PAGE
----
By Ashley Hopkins
Warning: Spoilers ahead!
The long-awaited third season of “You” premiered on Netflix on Oct. 15. Fans were excited– albeit a little scared– to see what Joe and Love would do next.
This season, the Goldbergs moved to a suburban town, Madre Linda, after the birth of their son, Henry. Seeing how the murdering newlyweds fared in suburbia was almost comical, but also incredibly nerve wracking. Viewers were on the edge of their seats wondering when neighbors would catch on that Joe and Love were not the white-picket-fence type.
This season had a lot of new elements that the previous seasons did not. Marriage and the difficulties that spring up during the beginning stages of it was a big element of the show, along with intimacy. The new season showed that Joe is not the only one with obsessive patterns. Love struggles with lack of confirmation and intimacy with Joe, which only drives her to become more unstable and impulsive. Many shows and movies talk about the first year of marriage and how it’s not all rainbows and butterflies. This, along with the fact that Joe and Love are not a normal couple by any means, amplified the effects of these issues and made for a rollercoaster ride of emotions. Sometimes it’s easy to forget that Love is not the sweet bakery owner that she presents herself to be, and you almost feel bad for her. While she might take things to the extreme, as a woman you kind of understand where she is coming from. All she wanted was for her love to be reciprocated by her husband.
Another element that got mixed reviews was the incorporation of COVID-19 and vaccines. Some thought it should’ve been left out of the show completely, and it was too political. Henry gets sick, which leads to finger-pointing about who got vaccinated and who didn’t, and whose fault it was. This is one of the first shows I’ve seen to acknowledge the pandemic, so it was strange. However, I thought it was cool that they brought a very real thing from our world and put it in their fictional world– it made it feel more realistic. And just like in real life, there were also characters that didn’t believe in vaccinations. The show also presented those characters’ sides and why they didn’t believe in vaccinations. Again, this is another element that leaves the viewer conflicted, because they are able to see the reasoning for both sides.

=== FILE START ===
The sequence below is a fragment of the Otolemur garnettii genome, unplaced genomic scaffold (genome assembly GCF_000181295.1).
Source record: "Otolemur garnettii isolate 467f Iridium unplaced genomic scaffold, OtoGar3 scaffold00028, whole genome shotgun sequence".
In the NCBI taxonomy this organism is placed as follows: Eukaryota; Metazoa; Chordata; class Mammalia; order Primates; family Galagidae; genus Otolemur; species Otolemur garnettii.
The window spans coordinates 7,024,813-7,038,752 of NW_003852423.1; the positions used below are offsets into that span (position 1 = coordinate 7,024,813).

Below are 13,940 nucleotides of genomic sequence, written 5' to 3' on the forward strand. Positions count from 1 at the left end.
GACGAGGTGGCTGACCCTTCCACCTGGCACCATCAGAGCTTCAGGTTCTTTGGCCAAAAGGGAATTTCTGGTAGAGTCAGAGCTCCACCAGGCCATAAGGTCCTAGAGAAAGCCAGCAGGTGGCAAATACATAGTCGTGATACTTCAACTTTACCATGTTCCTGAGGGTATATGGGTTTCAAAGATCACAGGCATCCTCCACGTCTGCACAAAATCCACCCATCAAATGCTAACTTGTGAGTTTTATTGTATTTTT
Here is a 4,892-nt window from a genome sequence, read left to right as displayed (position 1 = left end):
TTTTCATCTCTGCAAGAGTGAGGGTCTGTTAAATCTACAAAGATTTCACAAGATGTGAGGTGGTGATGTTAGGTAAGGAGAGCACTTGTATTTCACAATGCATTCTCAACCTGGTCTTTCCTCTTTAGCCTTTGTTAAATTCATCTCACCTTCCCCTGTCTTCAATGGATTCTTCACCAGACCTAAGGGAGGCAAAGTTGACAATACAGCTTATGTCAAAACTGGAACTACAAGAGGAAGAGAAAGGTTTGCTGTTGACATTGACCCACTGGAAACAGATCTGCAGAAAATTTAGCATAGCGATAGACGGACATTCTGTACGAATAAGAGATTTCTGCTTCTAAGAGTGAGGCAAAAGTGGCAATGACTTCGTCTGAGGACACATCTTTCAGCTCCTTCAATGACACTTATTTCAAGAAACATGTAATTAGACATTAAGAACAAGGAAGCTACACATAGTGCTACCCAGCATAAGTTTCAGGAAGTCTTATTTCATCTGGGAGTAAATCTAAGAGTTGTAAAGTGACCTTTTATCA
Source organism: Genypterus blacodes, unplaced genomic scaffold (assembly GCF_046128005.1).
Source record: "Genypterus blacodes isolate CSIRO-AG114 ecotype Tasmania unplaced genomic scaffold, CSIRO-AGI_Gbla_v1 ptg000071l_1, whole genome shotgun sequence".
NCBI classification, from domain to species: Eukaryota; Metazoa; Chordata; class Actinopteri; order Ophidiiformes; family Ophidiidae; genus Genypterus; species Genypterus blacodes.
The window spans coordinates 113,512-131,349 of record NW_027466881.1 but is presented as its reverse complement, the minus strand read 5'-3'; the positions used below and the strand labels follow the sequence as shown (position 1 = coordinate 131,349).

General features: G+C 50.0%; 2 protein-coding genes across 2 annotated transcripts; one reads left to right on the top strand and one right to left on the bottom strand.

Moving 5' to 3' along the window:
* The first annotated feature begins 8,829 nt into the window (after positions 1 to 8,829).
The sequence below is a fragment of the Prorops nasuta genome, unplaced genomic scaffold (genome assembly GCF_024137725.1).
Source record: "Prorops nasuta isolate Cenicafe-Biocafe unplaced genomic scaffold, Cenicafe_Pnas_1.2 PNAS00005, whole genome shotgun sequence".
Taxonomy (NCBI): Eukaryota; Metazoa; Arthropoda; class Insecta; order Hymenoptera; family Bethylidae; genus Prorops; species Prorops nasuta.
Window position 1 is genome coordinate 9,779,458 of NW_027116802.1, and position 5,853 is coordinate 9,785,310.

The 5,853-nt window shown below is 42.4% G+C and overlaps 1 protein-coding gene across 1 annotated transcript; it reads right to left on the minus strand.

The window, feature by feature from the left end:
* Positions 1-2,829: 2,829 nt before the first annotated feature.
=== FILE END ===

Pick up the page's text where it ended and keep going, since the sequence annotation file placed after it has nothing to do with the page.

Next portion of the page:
This season, we also learn more about Joe’s childhood, and why he does the things he does. There are many flashbacks to Joe’s childhood when he spends time in the orphanage, which helps us understand why he is so worried about his relationship with Henry and his wellbeing. However, Joe is still a very frustrating character to watch. After everything he has been through, one would think that he would learn from his mistakes, but it’s clear that Joe will never learn due to him living by his own twisted moral code that justifies all of his wrongdoings. While viewers are left saying, “Oh, come on!” throughout the show, his mess-ups are very entertaining to watch.
An element that has continued from the previous two seasons is that the show is absolutely unpredictable, which is why “You” has been so successful. You have no idea who is going to make it to the next episode. This season was also very fast-paced, which glues you to the screen. This season really exposed just how twisted Joe and Love truly are, which also added to the suspense of the show. Viewers couldn’t tell just how far they were willing to go.
Since I don’t want to completely spoil the show, all I’ll say is that the ending is completely unexpected. While it’s unexpected, I’m not sure it could have ended any other way. In true “You” fashion, the season ended on a cliff hanger. While there is no set release date yet, this means that we are getting a fourth season with Joe Goldberg! Rumor has it that season four of “You” will be out in either fall or winter of 2022. Keep your baseball caps and glass boxes close by.